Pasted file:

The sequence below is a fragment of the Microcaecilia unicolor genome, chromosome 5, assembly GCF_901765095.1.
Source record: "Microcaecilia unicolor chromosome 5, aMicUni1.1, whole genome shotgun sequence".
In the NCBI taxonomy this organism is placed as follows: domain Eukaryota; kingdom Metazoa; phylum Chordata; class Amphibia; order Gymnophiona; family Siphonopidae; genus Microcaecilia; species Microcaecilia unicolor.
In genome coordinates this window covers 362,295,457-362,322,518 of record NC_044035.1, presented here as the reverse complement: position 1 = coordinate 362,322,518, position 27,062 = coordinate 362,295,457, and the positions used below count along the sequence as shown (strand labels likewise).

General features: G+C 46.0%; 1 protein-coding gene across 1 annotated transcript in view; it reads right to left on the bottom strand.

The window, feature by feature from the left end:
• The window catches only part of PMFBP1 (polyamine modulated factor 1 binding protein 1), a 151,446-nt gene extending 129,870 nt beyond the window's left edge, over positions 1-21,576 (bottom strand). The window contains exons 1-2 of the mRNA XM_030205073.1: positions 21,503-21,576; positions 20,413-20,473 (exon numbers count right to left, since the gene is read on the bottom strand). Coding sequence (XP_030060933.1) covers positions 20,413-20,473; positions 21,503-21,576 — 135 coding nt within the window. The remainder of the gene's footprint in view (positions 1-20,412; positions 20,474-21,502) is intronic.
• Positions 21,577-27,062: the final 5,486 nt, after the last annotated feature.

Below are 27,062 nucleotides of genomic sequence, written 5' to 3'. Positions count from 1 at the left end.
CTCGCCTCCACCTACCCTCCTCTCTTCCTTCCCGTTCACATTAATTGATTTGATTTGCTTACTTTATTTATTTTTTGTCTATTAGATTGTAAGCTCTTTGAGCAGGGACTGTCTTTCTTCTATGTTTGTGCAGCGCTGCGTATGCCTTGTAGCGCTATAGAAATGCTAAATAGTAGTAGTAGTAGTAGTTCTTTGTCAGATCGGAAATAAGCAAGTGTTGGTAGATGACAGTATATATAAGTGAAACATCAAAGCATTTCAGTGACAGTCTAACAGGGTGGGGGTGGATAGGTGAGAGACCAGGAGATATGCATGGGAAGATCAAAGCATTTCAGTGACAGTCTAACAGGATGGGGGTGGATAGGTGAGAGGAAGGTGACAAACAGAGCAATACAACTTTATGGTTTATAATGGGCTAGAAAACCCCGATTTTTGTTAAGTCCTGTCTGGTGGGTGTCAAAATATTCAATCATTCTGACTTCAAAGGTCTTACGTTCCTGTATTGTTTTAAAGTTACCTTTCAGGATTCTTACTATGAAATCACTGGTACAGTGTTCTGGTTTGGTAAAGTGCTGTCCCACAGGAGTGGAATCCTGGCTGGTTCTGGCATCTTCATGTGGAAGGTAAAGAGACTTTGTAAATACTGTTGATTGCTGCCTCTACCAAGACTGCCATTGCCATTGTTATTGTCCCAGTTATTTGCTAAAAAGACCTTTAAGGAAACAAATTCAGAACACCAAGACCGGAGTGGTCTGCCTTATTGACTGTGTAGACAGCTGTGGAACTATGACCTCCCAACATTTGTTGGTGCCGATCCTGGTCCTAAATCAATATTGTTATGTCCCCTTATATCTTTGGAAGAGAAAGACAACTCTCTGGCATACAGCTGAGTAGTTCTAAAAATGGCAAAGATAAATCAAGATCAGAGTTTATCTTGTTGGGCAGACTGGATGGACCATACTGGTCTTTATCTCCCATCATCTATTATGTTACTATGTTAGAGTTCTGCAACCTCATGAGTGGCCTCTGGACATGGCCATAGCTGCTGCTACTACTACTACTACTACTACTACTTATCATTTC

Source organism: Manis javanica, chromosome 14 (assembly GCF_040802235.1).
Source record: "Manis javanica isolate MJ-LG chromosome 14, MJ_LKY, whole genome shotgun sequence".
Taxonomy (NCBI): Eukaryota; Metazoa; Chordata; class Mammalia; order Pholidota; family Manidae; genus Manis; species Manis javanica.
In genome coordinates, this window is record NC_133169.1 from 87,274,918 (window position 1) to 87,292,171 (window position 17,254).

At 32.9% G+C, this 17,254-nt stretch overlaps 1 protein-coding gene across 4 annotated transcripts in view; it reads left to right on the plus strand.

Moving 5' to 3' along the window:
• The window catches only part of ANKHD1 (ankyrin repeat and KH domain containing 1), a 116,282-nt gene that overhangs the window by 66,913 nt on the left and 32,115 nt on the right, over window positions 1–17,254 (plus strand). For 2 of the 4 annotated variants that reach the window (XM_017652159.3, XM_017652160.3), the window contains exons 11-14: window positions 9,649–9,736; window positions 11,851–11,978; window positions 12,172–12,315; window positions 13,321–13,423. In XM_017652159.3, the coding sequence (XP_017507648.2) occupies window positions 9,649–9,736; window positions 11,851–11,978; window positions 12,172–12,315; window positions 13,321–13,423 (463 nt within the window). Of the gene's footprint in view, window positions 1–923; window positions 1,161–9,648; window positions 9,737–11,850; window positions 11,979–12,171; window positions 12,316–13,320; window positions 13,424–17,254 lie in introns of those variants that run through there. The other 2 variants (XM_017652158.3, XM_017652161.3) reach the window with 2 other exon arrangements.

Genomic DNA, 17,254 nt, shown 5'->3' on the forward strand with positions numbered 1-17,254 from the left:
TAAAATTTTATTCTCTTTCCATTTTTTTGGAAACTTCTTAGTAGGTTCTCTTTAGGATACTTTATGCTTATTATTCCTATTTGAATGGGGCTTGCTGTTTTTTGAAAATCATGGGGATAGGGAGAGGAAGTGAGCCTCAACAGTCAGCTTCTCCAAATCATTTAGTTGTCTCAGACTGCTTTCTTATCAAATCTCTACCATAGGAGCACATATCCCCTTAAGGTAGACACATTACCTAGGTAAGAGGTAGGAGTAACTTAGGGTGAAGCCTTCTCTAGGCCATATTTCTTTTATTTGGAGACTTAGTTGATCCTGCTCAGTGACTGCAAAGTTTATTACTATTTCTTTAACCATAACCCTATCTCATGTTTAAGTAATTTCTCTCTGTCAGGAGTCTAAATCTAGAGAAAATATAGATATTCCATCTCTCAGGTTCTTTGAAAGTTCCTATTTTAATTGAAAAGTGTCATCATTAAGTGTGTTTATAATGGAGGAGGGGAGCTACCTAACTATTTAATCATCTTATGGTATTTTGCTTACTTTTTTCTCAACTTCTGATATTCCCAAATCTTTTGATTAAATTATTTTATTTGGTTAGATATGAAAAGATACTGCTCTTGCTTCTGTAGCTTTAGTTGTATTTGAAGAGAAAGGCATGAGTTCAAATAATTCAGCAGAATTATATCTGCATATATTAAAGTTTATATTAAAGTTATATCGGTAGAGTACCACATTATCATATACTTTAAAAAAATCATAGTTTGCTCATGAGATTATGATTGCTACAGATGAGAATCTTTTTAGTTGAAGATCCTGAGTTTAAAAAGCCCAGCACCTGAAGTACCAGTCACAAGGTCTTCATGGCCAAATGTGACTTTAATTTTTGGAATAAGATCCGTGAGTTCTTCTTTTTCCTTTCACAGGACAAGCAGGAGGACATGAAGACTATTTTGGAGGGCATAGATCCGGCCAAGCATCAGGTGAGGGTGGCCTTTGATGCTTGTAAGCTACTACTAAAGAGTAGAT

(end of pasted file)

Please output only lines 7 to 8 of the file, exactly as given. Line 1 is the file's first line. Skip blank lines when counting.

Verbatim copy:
• The window catches only part of PMFBP1 (polyamine modulated factor 1 binding protein 1), a 151,446-nt gene extending 129,870 nt beyond the window's left edge, over positions 1-21,576 (bottom strand). The window contains exons 1-2 of the mRNA XM_030205073.1: positions 21,503-21,576; positions 20,413-20,473 (exon numbers count right to left, since the gene is read on the bottom strand). Coding sequence (XP_030060933.1) covers positions 20,413-20,473; positions 21,503-21,576 — 135 coding nt within the window. The remainder of the gene's footprint in view (positions 1-20,412; positions 20,474-21,502) is intronic.
• Positions 21,577-27,062: the final 5,486 nt, after the last annotated feature.